Dogs Trust, the UK’s largest dog welfare charity, strongly believes that the time is right to introduce compulsory microchipping in Scotland.
In 2012, there were 4524 stray or lost dogs picked up by Scottish Local Authorities, of which 1990 could not be reunited with their owners.
Microchipping has a number of welfare benefits – the most important being the ability to rapidly identify a stray or lost dog and return it to its owner. We believe compulsory microchipping could help reduce the burden on animal welfare charities such as Dogs Trust and reduce the cost to local authorities of kennelling stray dogs.
The microchip alone is meaningless – owners must register and Dogs Trust would like to see a legal requirement to ensure owners keep their details up to date.
Microchipping will not prevent dog attacks. However, it will help enforcement agencies identify the owner of a dangerous dog much more easily. The act of microchipping also provides an opportunity to advise owners about responsible dog ownership.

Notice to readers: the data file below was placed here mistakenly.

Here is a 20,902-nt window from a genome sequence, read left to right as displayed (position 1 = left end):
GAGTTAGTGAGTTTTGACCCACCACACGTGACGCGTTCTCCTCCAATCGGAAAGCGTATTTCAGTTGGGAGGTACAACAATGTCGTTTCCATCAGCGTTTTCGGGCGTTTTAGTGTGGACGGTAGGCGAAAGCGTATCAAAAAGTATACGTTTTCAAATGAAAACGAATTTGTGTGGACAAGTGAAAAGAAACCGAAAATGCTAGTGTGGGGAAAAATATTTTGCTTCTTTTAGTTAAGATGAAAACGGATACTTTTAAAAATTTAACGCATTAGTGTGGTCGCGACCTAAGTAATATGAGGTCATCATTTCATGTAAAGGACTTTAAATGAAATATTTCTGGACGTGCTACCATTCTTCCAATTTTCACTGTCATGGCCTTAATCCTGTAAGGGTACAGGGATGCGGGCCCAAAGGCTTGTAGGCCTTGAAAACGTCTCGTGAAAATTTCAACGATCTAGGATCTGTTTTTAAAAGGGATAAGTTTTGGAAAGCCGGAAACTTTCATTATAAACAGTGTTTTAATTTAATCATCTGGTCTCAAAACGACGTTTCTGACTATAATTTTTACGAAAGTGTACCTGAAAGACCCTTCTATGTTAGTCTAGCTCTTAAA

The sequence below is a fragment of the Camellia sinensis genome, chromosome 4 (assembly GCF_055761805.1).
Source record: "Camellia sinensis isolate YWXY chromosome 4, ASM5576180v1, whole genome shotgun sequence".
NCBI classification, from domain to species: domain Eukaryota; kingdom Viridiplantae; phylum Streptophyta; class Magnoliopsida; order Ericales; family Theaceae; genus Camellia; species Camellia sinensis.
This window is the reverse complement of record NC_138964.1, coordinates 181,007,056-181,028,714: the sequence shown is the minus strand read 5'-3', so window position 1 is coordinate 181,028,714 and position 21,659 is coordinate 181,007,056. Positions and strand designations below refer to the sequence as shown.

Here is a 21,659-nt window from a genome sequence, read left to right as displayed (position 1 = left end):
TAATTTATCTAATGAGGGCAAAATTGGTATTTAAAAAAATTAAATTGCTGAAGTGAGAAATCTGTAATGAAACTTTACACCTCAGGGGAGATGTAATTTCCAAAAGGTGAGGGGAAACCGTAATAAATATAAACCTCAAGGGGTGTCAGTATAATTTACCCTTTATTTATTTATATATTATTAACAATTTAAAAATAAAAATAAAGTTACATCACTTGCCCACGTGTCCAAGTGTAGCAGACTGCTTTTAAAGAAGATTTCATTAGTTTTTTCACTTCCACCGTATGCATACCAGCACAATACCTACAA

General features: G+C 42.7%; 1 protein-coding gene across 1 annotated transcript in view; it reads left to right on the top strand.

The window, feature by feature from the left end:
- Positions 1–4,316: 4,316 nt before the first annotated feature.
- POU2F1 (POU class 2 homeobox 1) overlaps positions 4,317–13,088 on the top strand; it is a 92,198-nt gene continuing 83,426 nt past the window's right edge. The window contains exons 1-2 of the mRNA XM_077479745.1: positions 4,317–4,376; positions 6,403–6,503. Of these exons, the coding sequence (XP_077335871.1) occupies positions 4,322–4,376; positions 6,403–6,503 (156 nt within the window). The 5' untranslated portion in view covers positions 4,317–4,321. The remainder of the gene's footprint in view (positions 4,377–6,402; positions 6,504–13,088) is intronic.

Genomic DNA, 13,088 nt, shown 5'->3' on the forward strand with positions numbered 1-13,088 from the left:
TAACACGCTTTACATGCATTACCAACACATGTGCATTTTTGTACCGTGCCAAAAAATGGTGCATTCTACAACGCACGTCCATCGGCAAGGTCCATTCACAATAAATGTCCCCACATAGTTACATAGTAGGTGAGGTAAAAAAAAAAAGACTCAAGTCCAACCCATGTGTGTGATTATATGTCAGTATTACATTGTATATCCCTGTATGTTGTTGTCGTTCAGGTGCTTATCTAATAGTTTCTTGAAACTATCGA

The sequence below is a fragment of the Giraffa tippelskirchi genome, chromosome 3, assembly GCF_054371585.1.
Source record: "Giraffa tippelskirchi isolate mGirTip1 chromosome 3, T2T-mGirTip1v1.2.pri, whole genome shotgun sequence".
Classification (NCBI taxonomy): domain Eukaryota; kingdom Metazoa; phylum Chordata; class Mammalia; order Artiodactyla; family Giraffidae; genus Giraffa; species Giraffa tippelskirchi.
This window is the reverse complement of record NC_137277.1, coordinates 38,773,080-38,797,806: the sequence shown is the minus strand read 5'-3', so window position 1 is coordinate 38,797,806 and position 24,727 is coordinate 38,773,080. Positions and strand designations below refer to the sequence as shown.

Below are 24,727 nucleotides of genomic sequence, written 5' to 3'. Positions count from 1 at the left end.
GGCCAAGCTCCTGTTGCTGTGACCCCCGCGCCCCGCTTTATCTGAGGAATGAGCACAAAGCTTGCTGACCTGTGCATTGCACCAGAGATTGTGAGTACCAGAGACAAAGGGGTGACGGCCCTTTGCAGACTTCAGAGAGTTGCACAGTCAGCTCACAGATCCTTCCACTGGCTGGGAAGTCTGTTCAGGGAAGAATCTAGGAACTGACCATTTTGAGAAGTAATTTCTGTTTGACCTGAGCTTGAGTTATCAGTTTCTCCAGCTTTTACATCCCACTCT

There is also no need for microchipping to pose a financial burden – chipping is provided for free at Dogs Trust’s two Scottish rehoming centres in Glasgow and West Calder.
With compulsory microchipping already implemented successfully in Northern Ireland, due to be introduced in England in 2016, and under consultation in Wales, we fear that Scotland is falling behind. The time to act is now, and Dogs Trust welcomes the Scottish Labour Party’s commitment to promoting this important issue.
• Laura Vallance is public affairs manager for Dogs Trust